Bilinda Straight; Moore Hall 1020                              

Email: Bilinda.Straight (AT) wmich (DOT) edu

Web Page: http://homepages.wmich.edu/~bstraigh

Office Hours: Monday 2-3:50 pm and by appointment

 

ANTH 604: Integrating Anthropology –

War: Anthropological Approaches

 

This course is one of the requirements for your graduate experience here at WMU meant to offer you a thematically integrated perspective of anthropology’s four fields. This year’s theme, “War: Anthropological Approaches,” considers war – group-organized lethal violence between communities – from several anthropological perspectives. We will consider evolutionary, archaeological, and cultural approaches to the puzzle of war – the why questions, including war in relation to “human nature.” We will study evidence of war as it emerges in the archaeological record – in material culture as well as in bone. We will examine the language of war: How does language shape perspectives on war’s practices and outcomes? How do language and ideology coalesce to construct “enemies” – categories of outsiders whom we may treat differently than insiders? Finally, we will spend time considering the public health dimensions of war – its consequences for individuals and social groups. Throughout the term, we will be reading the course texts critically, considering ongoing debates on war-related topics, and we will read against the grain, from the perspective of peace.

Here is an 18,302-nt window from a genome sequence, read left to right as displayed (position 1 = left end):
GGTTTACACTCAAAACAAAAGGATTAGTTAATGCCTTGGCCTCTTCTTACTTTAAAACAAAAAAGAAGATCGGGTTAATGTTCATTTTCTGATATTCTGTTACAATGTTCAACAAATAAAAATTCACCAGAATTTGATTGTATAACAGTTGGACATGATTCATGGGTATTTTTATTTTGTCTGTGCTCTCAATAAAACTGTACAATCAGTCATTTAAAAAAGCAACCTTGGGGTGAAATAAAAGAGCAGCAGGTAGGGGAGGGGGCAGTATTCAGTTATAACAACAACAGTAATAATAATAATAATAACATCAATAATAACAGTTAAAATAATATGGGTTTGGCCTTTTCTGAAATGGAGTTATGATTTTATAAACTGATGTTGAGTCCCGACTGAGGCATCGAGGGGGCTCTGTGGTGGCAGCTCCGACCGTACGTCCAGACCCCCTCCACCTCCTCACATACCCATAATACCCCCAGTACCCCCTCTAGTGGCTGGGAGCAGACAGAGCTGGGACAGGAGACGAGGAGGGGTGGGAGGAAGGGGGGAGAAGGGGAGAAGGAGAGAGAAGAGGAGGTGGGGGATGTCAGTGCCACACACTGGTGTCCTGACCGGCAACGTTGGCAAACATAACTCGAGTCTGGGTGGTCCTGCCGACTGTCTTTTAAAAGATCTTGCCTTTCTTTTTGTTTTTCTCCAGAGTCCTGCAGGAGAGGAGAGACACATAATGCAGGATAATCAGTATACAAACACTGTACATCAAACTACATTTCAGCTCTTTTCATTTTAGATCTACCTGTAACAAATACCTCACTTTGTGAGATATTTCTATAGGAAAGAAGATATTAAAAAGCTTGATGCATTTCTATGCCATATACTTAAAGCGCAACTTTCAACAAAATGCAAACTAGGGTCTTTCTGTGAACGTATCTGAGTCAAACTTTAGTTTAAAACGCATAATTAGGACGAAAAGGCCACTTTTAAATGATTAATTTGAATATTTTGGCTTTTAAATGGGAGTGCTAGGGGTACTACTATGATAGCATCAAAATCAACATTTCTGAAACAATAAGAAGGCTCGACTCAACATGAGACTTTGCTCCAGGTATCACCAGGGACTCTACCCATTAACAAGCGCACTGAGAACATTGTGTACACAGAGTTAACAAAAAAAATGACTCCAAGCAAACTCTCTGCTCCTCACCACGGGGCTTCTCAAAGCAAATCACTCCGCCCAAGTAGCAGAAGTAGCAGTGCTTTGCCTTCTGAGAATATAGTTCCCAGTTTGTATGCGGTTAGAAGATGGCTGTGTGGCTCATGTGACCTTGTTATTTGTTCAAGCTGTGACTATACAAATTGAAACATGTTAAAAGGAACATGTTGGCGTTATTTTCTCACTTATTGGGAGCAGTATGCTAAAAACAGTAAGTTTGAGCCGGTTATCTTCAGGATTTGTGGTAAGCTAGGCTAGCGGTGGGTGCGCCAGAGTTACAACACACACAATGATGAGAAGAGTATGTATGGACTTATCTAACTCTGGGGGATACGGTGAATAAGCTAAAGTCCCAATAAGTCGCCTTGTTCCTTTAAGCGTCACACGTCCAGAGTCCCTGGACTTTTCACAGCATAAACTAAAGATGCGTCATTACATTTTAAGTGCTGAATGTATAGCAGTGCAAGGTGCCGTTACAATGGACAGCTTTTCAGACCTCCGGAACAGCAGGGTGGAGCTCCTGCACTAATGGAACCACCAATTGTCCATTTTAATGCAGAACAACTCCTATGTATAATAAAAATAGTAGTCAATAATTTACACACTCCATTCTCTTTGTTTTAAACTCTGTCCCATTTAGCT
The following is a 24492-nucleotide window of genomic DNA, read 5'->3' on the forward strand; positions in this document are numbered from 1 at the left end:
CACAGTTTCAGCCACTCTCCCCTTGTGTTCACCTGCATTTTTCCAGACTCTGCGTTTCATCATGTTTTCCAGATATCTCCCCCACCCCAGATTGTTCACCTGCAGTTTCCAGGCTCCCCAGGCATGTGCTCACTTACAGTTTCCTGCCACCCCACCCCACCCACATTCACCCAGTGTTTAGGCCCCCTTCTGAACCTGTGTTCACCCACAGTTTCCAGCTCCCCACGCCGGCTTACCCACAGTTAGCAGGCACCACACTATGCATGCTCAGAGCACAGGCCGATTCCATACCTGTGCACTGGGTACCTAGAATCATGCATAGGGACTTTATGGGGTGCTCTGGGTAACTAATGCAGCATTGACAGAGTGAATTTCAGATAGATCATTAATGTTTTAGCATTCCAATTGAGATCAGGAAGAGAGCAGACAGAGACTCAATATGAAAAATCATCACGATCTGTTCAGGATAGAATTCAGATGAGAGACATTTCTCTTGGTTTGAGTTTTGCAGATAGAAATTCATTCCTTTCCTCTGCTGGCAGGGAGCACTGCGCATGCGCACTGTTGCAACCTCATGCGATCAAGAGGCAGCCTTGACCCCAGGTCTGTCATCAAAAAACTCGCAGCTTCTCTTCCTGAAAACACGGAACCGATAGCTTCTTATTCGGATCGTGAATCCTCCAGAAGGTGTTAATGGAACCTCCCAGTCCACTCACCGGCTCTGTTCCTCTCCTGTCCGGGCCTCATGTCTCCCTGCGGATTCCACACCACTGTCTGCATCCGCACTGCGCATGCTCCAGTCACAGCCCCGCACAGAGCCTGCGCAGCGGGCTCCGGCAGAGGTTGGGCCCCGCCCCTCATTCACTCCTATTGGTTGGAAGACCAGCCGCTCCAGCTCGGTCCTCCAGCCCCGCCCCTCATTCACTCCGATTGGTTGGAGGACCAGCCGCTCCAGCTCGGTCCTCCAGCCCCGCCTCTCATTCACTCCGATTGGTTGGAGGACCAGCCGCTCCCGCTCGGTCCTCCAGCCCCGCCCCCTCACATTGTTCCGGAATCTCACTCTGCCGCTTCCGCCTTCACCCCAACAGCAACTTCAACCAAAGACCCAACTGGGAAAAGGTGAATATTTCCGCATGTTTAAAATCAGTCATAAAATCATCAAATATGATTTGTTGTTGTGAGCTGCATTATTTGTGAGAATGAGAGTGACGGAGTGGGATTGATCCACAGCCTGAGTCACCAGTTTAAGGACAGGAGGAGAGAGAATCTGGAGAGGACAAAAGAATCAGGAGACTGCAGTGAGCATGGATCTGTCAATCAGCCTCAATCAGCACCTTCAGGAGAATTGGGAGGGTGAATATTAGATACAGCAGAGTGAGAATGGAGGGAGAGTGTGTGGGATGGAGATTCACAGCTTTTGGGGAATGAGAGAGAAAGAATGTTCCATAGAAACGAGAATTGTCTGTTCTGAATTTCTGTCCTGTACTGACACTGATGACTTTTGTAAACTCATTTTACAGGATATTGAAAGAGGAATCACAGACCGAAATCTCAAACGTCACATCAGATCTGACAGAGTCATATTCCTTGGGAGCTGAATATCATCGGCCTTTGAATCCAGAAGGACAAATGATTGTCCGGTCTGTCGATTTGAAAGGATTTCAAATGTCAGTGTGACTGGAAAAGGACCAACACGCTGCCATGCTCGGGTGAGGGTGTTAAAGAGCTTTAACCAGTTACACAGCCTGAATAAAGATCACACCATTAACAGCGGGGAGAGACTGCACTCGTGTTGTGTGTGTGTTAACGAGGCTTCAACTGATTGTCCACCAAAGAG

Required Books

 

There is one required book: Douglas Fry (editor) 2013. War, Peace, and Human Nature: The Convergence of Evolutionary and Cultural Views. Oxford, UK: Oxford University Press. Additionally, we will read selected articles as listed in the course schedule.


Grading (See Grading Key for complete instructions)

 

Attendance/Participation   15%

Discussion Board   20%

Annotated Bibliography   30%

Final Project   35%

 

Attendance/Participation (15% of grade)

 

In a class of this kind and size, your presence and participation are essential to the quality of the experience for others as well as yourself. Ten percent of your attendance/participation grade will be based on the number of days you are absent, calculated as points missed on a one hundred percent scale. Five percent of your grade will be based on assisting to facilitate at least one week of discussion. Please note: Helping to facilitate does not entail making presentations or being entirely responsible for that class. As the instructor, I will remain responsible for every class. Assisting to facilitate means coming in ready with questions to help guide us, and being extra prepared that week.

 

Electronic Discussion Board (20% of grade)

 

Each week, you will write a 100 minimum word abstract on each reading, which you will post to the elearning Discussion Board. Additionally, you will post a 200 minimum word comment to another student’s post that engages with at least one of their abstracts. Your abstracts should summarize main points and raise at least one question for consideration – it should be very clear to me that you’ve read the material. DUE DATE: MONDAY at 8 AM. You can post any time up until then, including the weekend, the middle of the night, etc.

 

Annotated Bibliography (30% of grade):

 

This will be an annotated bibliography of sources you feel are pertinent to your own interests as a scholar. Write a 300-word abstract for each of 10 peer-reviewed, scholarly sources. Each abstract should include a 150-200 word summary and a 100-150 word critical response. Preface the annotated bib with a summary statement of why these sources are useful to the project you are contemplating. Include full bibliographic information for each of these sources. NOTE: Course readings do not count towards the 10 sources for this assignment – you’re already posting about them on D2L.

 

Project (35% of grade):